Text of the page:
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Bosco’s Corner: Fans start clamoring for Naclerio

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Ron Naclerio has become a hot topic lately among St. John’s University basketball fans. The head coach of the successful Cardozo High School boys’ basketball team has become the write-in favorite to be the next assistant coach on the men’s hoop team among posters on one Web site dedicated to SJU athletics.

Of course, that doesn’t mean much, not in the grand scheme of things. First, there is not a coaching vacancy. Kevin Clark, Mike Jarvis II and Dermond Player are all still at the school and, despite several rumors hinting to the contrary, they will likely all be back next season.

Second, head coach Mike Jarvis doesn’t take cues from anyone when it comes to hiring. He will hire whom he wants, someone he thinks will benefit the program both in terms of basketball knowledge and the ability to recruit.

Naclerio fits that bill. Whether or not you like the man — and there are detractors out there — Ron Naclerio knows basketball. He played the sport at Cardozo when he was a student and later on the St. John’s junior varsity team, when there was such a thing.

Naclerio was also a heck of a baseball player, leading the NCAA in steals one season at St. John’s, a team that also included Frank Viola and John Franco. He later played ball in the minors before an ankle injury cut short his dreams of playing in the major leagues.

That’s when he turned to teaching. For years Naclerio taught at one of the toughest junior high schools in all of New York City, IS 8 in South Jamaica, all the while coaching basketball at his alma mater in Bayside.

But that is just the surface stuff. Anyone with the right kind of research materials can tell you that. Naclerio’s influence on countless inner city youths is incalculable, as is his knowledge of every strip of asphalt with a rim on the five boroughs.

If you want to know just how ingrained city hoops are with Naclerio, track down a copy of the book he co-wrote with John Valenti called “Swee’ Pea and Other Playground Legends,” which chronicles the up-and-down basketball saga of the legendary Lloyd Daniels. And if you have never heard of Daniels, get the book. It’s worth the read.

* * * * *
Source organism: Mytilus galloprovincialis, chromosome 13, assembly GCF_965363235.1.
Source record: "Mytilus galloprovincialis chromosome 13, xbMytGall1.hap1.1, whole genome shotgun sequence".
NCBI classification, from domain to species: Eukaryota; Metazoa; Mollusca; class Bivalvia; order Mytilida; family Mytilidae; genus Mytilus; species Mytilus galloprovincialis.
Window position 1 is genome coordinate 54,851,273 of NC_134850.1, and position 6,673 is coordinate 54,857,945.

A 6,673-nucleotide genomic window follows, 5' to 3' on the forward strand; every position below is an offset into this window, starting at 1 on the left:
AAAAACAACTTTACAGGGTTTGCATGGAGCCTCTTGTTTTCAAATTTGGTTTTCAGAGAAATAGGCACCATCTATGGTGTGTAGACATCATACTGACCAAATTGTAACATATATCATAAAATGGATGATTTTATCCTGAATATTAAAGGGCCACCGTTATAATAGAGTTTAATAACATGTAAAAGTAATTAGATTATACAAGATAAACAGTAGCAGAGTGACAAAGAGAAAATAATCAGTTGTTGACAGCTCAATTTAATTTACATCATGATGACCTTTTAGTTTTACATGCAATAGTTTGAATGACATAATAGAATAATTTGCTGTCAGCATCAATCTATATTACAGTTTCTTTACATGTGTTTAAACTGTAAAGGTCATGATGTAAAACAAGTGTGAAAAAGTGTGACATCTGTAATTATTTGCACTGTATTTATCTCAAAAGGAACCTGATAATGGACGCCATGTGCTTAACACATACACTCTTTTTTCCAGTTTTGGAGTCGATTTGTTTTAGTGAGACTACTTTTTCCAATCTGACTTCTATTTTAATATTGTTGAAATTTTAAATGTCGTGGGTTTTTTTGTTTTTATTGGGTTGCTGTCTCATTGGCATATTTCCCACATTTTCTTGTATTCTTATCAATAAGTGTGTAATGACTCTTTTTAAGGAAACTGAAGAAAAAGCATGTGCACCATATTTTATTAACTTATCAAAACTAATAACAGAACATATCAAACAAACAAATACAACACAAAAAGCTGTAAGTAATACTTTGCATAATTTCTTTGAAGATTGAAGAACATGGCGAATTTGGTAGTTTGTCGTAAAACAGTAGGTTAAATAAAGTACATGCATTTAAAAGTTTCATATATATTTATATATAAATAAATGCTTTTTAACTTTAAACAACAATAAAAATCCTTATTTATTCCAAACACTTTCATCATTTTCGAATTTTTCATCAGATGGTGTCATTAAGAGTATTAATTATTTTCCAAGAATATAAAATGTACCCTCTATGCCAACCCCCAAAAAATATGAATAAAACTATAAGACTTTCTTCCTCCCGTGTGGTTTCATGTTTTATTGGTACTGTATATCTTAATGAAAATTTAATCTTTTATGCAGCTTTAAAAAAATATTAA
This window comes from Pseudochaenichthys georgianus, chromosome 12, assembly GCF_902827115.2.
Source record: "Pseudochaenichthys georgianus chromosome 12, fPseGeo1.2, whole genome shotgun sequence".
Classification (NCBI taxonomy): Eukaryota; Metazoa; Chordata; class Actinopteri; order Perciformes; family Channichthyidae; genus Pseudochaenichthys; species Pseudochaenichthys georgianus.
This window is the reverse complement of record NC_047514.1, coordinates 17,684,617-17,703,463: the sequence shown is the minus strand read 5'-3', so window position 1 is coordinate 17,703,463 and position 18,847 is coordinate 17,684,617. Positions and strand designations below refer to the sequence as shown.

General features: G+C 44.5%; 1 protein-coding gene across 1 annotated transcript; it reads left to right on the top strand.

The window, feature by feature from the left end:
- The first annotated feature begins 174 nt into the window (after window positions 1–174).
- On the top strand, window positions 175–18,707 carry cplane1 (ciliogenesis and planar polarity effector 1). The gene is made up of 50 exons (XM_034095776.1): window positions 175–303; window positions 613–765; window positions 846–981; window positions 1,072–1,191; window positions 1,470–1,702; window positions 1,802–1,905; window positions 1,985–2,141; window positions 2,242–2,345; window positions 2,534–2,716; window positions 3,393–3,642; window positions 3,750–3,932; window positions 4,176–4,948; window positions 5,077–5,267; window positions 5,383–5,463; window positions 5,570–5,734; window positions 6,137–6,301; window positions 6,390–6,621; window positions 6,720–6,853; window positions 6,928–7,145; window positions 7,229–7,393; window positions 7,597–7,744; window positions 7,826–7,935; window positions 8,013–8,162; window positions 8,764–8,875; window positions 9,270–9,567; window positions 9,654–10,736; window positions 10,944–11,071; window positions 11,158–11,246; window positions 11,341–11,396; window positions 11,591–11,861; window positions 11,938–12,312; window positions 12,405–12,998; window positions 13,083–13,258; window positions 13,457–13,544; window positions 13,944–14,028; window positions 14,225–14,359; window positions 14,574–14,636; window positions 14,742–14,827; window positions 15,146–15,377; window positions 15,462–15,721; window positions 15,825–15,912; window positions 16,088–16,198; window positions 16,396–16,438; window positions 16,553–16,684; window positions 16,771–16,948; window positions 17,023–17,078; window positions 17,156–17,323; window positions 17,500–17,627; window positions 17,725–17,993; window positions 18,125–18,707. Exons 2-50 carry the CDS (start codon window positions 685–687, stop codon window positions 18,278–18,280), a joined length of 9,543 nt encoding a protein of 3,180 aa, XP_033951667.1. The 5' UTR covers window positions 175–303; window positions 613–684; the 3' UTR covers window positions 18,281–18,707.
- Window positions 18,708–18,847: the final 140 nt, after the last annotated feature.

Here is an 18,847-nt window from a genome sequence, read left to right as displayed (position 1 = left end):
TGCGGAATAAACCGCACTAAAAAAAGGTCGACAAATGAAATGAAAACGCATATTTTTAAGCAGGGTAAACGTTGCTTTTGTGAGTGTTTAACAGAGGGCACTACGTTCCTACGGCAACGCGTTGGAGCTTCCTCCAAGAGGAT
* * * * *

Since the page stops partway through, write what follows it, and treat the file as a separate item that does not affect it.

The basketball team at Cardozo has become one of the elite public school programs in the city under Naclerio’s tutelage, producing two NBA players, Duane Causwell and Rafer Alston, not to mention dozens of Division I players, including Duane and Brian Woodward and current Texas University standout Royal Ivey.

Cardozo also won the PSAL city championship in 2000.

Naclerio also works as a contributing editor for Hoop Scoop magazine, a publication dedicated to assessing high school and college talent.

Every now and again Naclerio’s name has appeared on the radar when various coaching positions have become available. In 1996 Naclerio’s name surfaced as a possible assistant at St. John’s when Fran Fraschilla took over the coaching duties. That obviously never happened, but he has somehow kept his name in the running for a position, so much so that fans have taken up the cause.

On the Web site www.Redmen.com, Naclerio’s name has been appearing more and more frequently lately as the next in line for an assistant’s position. Fans have been citing his ability to recruit the top metropolitan area players, as well as his love of the school and program of which he was once a part.

I know Naclerio personally and have been tight with him for more than a decade. He is a constant presence at St. John’s games — when his Cardozo Judges are not playing — and will probably be an even greater fixture in the coming years.

One of Naclerio’s prized pupils, Daryl “Showtime” Hill, is slated to replace Marcus Hatten as the team’s top two-guard next year. And if Hill’s exploits on the playground in gyms across the city are any indication, he may turn into the centerpiece of the team for the next several seasons.

Another Naclerio progeny, Ryan Williams, is also expected to land, someday, at St. John’s. The scuttlebutt surrounding Williams and SJU has been going on for years, but it has increased in recent months. Still, it is not a lock he will be with the team next season.

Another indication that Naclerio might really be in line to join the Red Storm staff is that he is coaching a team packed to the hilt with current Storm stars, including Hill, Kyle Cuffe and Grady Reynolds, at the annual Rucker tournament in Harlem. Naclerio, who may be the only white man in the zip code beside Bill Clinton, also plays on the team, if you can believe that.

So while it seems Naclerio is certainly in line to make the leap from the high school to the college ranks, it probably won’t happen unless one of the current SJU assistants moves on to greener pastures. Then Jarvis has to sign off on him, too.

But I’ll hope for Naclerio that a post does become available. For while some may dislike the man, I don’t think many could make an argument that Naclerio would hurt St. John’s. If anything, he would be an asset.

Reach Sports Editor Anthony Bosco by e-mail at TimesLedger@aol.com or call 718-229-0300, Ext. 130.

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